On his provocatively but accurately-named website, Zak Smith interviews Stacy Dellorfano on the subject of “Women in gaming”. This paragraph is the one that stands out.
When people push genres or sub-genres as the fix-it solution for gender inequality (or any other type of inequality), they might as well be pointing out there’s a ‘pink’ part of the toy store and a ‘blue’ part of the toy store, and if you want to attract women you need to make sure to have a lot of the ‘pink’ stuff. Girls play with Barbies, boys play with Matchbox cars. Girls get romances, boys get action films. Girls are ‘crafters’, boys are ‘makers’, and so on and so on. It’s insulting and inappropriate.
One thing Stacy Dellorfano stresses again and again is that only way for gaming to become diverse is to have more diverse creators making the sorts of games they want to play, rather than white male creators trying to second-guess or form focus groups. Or worse still, trying to police the content of other people’s games.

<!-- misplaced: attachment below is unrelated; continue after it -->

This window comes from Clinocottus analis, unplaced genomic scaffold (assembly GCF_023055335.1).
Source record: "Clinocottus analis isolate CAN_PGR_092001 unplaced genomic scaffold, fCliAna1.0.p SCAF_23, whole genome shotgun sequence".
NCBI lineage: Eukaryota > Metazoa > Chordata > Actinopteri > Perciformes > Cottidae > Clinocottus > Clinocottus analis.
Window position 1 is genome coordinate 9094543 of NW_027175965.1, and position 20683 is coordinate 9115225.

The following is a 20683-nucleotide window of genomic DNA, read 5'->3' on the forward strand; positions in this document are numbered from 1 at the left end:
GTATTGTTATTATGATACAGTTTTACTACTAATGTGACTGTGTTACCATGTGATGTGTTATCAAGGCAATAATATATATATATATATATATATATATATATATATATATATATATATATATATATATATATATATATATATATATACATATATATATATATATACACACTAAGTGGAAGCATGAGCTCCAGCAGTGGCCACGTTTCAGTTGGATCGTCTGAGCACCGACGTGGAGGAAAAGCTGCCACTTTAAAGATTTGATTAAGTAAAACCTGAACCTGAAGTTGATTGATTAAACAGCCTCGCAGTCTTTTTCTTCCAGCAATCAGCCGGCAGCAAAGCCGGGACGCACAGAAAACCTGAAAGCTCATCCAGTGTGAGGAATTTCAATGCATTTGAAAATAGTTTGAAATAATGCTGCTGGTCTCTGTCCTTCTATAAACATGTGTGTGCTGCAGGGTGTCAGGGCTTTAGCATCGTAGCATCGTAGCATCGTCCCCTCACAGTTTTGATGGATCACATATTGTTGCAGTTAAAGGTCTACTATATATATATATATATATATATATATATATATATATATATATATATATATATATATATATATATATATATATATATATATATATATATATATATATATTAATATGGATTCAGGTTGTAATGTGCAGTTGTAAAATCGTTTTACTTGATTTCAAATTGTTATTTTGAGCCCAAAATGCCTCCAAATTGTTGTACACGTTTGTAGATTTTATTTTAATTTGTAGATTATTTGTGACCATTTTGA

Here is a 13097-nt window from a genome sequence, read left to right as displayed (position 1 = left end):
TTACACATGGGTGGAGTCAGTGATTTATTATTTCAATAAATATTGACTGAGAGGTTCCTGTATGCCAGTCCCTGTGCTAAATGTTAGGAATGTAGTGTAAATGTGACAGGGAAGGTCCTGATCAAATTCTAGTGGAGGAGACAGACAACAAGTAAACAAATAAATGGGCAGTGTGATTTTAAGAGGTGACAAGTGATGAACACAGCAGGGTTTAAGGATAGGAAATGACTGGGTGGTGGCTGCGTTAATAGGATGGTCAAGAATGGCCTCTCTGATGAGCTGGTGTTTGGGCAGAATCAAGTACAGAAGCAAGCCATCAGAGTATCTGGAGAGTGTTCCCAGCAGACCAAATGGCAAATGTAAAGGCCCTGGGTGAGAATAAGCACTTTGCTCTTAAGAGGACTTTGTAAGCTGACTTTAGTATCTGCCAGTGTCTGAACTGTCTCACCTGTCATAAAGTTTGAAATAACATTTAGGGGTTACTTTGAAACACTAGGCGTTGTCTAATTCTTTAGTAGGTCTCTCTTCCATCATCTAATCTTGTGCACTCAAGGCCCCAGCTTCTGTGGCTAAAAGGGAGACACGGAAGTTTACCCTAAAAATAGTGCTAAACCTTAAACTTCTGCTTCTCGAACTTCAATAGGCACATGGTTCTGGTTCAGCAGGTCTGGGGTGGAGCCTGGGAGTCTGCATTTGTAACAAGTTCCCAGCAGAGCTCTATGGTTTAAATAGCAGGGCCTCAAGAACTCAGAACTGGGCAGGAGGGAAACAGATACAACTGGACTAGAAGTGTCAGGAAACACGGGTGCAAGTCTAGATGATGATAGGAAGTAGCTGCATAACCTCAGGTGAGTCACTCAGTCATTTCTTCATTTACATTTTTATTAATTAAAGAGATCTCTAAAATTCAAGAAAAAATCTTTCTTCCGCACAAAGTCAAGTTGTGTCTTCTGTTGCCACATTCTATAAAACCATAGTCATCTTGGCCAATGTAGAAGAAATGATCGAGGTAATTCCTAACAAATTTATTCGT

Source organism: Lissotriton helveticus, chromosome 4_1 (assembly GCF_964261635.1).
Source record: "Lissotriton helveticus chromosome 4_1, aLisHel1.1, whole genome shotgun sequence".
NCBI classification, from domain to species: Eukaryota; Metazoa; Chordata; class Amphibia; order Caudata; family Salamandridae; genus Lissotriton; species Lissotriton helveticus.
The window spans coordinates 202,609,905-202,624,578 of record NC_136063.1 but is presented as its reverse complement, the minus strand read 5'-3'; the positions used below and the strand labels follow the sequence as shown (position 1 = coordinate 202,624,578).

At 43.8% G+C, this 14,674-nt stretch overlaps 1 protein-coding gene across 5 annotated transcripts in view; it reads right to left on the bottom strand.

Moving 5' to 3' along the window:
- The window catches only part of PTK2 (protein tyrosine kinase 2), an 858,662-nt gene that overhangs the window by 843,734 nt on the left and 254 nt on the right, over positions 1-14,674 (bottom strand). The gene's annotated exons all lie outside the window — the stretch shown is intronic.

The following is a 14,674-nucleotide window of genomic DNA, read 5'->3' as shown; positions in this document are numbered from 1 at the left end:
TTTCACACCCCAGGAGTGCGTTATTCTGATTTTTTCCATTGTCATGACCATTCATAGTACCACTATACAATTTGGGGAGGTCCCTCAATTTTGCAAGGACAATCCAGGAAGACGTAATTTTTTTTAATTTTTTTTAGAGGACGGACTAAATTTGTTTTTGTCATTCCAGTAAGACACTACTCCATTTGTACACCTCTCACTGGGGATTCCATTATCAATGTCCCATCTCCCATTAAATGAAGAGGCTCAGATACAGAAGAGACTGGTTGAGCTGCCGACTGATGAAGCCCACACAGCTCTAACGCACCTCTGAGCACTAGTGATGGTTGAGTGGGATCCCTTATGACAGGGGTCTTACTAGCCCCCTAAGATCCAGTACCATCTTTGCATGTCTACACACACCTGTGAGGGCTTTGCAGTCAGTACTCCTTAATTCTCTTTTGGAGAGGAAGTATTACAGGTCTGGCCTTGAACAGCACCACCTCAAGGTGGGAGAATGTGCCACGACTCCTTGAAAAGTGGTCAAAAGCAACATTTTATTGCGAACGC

Trump vs Hilary vs. Bernie in the US election makes the teapot storms and Drama in Geek Culture looks as ridiculous and petty is it is. What does it matter if some game or novel is “problematic” when the stakes in the American election are so high?
This is a rewrite of an old post from a couple of years ago that got accidentally deleted from the archives. The Internet Wayback Machine does not seem to have saved a copy, so this is a reconstruction of sorts.
Does the AD&D alignment system help explain present-day politics rather better than “Left” and “Right”?
For those of you not familiar with Dungeons & Dragons, the Alignment chart is a three-by-three grid giving nine possible values, which serve as a shorthand for a character’s moral and philosophical values. One axis is Law vs. Chaos, more or less as defined by Michael Moorcock in his Eternal Champion series. The other is Good vs. Evil, which ought to be self-explanatory.